Ugh! Overrun by Fleas!

Tangie

New member
May 10, 2013
316
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Maine
Parrots
Kiko; A cockatiel.
Tangie; My beloved Sun Conure who passed away in May 2013
My cat, Cleo, escaped a month ago, and brought fleas into the house! Now all my animals have it(except for Kiko of course). I wouldn't call it quite an infestation as of yet, but I'm afraid it soon will be. Do any of you have any ideas to get rid of fleas safely around Kiko? Of course I can't use Insecticides, so any other options? Like DE? I heard its dangerous if it gets inhaled by the animals. We have no carpets, so we don't really vacuum.
 

MikeyTN

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Feb 1, 2011
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Antioch, TN
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"Willie"&"Lola"B&G Macaw,
"Dixie"LSC2, and "Nico" Scarlet Macaw.
The way I rid the flea infestation we had here when we first moved on is I give everyone a flea bath with Dawn dish soap. Leave it on for 5 min after rubbing in then rinse. It kills all the fleas on them. Then I got some frontline plus and treated everyone after 24hrs of bathing as they needed time to dry off. It took two consecutive treatment to rid all the fleas. I'm allergic to flea bites so I can not have fleas around. I haven't had a flea problem since.
 

Minimaker

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Jul 29, 2014
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GW Macaw-Sailor, Goffins Cockatoo Mako, GC Conure-Tazzy, Turquoise Conure Yuki, Budgies-Percy, Annabeth, Elsa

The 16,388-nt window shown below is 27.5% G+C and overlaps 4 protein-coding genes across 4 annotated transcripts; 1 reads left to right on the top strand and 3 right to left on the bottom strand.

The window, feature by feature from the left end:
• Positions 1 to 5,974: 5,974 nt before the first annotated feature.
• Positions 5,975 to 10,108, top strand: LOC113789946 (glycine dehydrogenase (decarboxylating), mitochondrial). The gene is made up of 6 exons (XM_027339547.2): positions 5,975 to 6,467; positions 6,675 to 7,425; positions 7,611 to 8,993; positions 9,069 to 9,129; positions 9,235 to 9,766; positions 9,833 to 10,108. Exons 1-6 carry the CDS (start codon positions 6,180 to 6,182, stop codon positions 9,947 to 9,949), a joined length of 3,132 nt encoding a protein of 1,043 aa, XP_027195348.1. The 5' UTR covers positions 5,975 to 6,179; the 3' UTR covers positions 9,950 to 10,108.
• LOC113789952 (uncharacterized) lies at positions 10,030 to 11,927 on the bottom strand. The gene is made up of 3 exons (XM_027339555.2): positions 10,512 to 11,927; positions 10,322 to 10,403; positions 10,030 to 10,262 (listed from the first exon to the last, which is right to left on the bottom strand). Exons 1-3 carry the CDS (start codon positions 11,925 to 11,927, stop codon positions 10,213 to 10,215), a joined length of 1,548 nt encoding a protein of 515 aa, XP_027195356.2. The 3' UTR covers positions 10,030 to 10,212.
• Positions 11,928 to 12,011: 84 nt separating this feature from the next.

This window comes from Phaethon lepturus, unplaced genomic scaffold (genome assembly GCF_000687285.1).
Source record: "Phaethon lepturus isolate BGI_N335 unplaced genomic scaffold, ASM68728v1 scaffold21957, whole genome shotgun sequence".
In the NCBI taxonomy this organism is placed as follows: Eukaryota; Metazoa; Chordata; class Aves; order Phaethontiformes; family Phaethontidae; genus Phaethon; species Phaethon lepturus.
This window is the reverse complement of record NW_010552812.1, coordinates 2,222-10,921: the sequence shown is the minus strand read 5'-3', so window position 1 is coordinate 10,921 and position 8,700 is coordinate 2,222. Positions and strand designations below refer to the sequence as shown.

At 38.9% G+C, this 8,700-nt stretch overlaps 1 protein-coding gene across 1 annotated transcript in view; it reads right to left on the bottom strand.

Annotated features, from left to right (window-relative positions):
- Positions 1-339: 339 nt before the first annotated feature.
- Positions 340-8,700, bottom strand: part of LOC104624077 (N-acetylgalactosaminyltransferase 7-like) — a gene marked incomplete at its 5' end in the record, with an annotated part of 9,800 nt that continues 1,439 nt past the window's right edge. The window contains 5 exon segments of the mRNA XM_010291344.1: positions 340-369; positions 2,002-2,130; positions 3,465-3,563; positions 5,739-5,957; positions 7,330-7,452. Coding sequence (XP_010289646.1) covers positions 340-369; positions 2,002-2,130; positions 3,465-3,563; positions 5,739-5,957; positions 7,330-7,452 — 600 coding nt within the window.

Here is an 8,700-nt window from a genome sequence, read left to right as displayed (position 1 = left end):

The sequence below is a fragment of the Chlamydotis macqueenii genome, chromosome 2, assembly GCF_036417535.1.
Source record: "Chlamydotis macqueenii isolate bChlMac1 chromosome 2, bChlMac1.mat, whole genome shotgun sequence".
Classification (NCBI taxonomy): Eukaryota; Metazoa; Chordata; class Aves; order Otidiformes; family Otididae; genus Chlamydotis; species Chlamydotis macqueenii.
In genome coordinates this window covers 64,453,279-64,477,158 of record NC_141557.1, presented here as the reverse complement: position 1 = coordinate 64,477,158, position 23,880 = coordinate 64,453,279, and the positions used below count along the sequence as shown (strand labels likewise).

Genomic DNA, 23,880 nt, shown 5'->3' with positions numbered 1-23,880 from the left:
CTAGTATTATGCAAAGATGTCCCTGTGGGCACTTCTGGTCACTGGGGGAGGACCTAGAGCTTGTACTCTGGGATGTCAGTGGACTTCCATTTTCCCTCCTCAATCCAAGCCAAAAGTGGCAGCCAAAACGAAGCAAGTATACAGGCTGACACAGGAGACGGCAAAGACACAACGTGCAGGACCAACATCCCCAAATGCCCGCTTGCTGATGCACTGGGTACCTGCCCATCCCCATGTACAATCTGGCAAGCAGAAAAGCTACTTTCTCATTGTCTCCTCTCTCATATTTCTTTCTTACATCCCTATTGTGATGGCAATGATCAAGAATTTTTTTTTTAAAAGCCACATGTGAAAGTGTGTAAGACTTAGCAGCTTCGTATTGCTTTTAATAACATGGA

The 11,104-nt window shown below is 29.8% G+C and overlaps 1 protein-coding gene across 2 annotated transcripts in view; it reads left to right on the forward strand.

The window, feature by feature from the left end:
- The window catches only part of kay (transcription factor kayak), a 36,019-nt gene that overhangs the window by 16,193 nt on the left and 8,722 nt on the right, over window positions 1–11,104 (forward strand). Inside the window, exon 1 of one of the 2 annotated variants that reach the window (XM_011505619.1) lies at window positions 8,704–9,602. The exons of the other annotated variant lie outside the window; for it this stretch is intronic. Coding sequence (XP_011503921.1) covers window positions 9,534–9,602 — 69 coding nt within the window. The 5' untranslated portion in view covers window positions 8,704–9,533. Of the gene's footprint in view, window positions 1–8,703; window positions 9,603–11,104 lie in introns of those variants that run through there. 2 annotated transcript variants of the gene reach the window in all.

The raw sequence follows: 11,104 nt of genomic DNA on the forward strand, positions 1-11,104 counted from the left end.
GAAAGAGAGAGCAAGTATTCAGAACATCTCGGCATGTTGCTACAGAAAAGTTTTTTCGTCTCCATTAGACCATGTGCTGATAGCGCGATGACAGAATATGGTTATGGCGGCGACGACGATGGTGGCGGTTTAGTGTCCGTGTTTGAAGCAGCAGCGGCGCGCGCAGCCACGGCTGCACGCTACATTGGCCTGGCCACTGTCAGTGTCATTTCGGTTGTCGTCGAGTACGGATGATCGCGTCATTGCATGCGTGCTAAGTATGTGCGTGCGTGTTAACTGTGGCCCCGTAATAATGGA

I second that Mike. Dawn is great, frontline spray is great. Spray them in another room away from the birds and keep them in there until they dry off so the fumes won't be dangerous. Those fleas won't stand a chance.
 

thekarens

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Sep 29, 2013
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One thing that everyone has forgotten is if you have carpet and/or cloth covered furniture, dog beds etc those will also need to be treated/washed.
 

4dugnlee

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Apr 27, 2014
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Ohio
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Fred - 2(?) y.o. Cockatiel, Ginger - 3 or 4(?) y.o. Cockatiel
The way I rid the flea infestation we had here when we first moved on is I give everyone a flea bath with Dawn dish soap. Leave it on for 5 min after rubbing in then rinse. It kills all the fleas on them. Then I got some frontline plus and treated everyone after 24hrs of bathing as they needed time to dry off. It took two consecutive treatment to rid all the fleas. I'm allergic to flea bites so I can not have fleas around. I haven't had a flea problem since.